Do you own a Bradenton rental? If so, there's a good chance you've already received one or two emotional support animal (ESA) housing letters.
For many homeowners, this letter will seem like a point of contention. If you have a no-pets policy, why would a support animal be exempt from it? And if you allow a tenant to bring an ESA, how will this impact your property?
To answer these questions, we need to go over Florida laws regarding ESAs. Here's what support animals are and what you can do about them.
What Is an Emotional Support Animal?
First things first: emotional support animals aren't pets. The best way to think of them is as medical devices that help people with disabilities.
Though similar to service animals, support animals don't need to have special traits. Their only purpose is to make their owner feel better. Many ESAs can perform specific tasks, but this isn't a hard-and-fast rule.
Many people with diagnosed disabilities or disorders can qualify for an ESA. These include anxiety, depression, learning disabilities, and so on. The support animal must have a connection to the owner's disability.
What Are the Tenant's Rights?
Under Florida law, bringing an ESA into a rental property is fairly simple. All the owner needs to do is provide a signed ESA letter.
Other than looking at the letter, your options are limited. For example, you can't ask the tenant about their disorder or disability. You also can't deny an application due to the presence of an ESA, as that could lead to a lawsuit.
If you have dog breed restrictions in place, they don't apply to ESAs. And since support animals aren't pets, you can't charge a pet fee. That said, you can charge tenants a fee if their ESA causes property damage.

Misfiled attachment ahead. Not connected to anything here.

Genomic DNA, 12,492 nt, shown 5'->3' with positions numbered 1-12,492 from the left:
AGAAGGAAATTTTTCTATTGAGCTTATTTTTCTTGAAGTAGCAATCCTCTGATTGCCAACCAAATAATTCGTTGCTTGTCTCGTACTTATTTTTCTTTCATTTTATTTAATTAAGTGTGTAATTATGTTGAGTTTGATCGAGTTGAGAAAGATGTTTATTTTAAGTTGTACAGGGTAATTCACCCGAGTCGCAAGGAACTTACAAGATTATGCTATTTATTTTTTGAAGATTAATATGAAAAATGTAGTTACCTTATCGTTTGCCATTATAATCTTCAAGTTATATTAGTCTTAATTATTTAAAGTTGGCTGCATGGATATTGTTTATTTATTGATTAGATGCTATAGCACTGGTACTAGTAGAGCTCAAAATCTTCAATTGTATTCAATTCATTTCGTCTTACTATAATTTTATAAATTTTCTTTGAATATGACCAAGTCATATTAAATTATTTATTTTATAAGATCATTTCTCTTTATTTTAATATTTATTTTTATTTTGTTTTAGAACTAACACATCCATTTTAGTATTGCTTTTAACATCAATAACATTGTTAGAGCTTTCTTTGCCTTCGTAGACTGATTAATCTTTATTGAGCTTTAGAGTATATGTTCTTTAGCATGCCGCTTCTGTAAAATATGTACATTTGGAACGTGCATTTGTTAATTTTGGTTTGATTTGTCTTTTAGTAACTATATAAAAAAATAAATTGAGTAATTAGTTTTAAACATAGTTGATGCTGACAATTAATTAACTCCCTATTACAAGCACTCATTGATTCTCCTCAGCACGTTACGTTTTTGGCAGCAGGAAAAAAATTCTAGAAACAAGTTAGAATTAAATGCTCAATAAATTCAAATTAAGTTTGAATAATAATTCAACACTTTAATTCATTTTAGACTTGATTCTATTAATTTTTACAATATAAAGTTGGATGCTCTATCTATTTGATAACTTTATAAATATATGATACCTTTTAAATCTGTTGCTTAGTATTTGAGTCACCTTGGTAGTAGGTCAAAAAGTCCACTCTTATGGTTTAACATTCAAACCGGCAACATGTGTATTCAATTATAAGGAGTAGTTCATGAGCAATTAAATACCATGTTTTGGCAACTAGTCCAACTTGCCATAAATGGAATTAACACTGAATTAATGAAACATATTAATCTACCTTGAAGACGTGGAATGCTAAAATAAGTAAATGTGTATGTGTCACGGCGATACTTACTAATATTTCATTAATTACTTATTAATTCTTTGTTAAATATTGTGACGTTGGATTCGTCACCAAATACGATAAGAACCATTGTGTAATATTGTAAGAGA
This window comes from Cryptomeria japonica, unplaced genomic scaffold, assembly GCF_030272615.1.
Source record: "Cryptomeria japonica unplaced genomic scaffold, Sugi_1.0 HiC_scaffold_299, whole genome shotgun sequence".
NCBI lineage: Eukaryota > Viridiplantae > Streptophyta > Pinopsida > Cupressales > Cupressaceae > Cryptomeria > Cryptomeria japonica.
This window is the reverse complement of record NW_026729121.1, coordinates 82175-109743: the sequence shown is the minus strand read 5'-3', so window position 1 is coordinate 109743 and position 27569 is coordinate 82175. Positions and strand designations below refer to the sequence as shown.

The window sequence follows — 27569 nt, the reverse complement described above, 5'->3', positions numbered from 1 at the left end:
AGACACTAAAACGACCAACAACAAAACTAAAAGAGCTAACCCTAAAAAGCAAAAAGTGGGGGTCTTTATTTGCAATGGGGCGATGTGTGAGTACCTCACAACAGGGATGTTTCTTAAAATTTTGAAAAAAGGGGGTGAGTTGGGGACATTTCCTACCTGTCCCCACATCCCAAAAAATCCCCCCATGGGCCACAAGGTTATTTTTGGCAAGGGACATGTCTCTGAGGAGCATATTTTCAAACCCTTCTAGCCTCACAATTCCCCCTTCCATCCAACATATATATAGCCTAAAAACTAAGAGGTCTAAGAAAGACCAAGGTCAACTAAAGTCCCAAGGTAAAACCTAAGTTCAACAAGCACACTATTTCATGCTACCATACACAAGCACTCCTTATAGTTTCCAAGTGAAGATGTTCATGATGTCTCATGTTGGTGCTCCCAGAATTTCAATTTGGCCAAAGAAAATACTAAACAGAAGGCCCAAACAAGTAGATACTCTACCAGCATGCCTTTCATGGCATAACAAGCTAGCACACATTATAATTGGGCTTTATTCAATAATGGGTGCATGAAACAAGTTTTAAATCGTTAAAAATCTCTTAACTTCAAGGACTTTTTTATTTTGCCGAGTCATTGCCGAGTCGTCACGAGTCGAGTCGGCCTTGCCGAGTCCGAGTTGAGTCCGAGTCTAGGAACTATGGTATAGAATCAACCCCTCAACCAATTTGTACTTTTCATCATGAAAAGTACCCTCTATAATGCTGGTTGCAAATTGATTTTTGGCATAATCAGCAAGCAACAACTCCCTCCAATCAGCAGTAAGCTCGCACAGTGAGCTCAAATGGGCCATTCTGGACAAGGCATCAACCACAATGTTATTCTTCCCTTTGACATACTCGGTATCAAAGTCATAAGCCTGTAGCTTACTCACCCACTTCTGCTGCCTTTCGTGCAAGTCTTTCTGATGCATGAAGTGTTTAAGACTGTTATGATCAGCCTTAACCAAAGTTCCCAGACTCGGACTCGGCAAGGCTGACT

Reasons to Deny an ESA
As mentioned above, ESAs aren't subject to any breed or weight limits. As such, their presence could create issues for the property owner.
For instance, restricted breeds may increase your unit's liability insurance. You can claim that this is an undue financial burden and use it as a reason to deny an ESA. However, the court is unlikely to rule in your favor.
A better reason to deny an ESA is to consider it a threat to other tenants. In this case, you may try to remove the threat by offering another reasonable accommodation. If that's impossible, you may have grounds for denial.
The same applies to ESAs that cause physical damage to other people's property. Some support animals may simply be too big for your unit. That said, you can't discriminate ESAs based only on their breed.
Support Animals Made Easy
Support animals can be a tricky subject in real estate. Oftentimes, the decision on whether to accept them may be out of your hands. Read the above guide to learn more about your rights in these situations.
Another way to avoid ESA issues: hire a property manager to deal with them! If you live in Bradenton, contact us here to learn more about our property management services!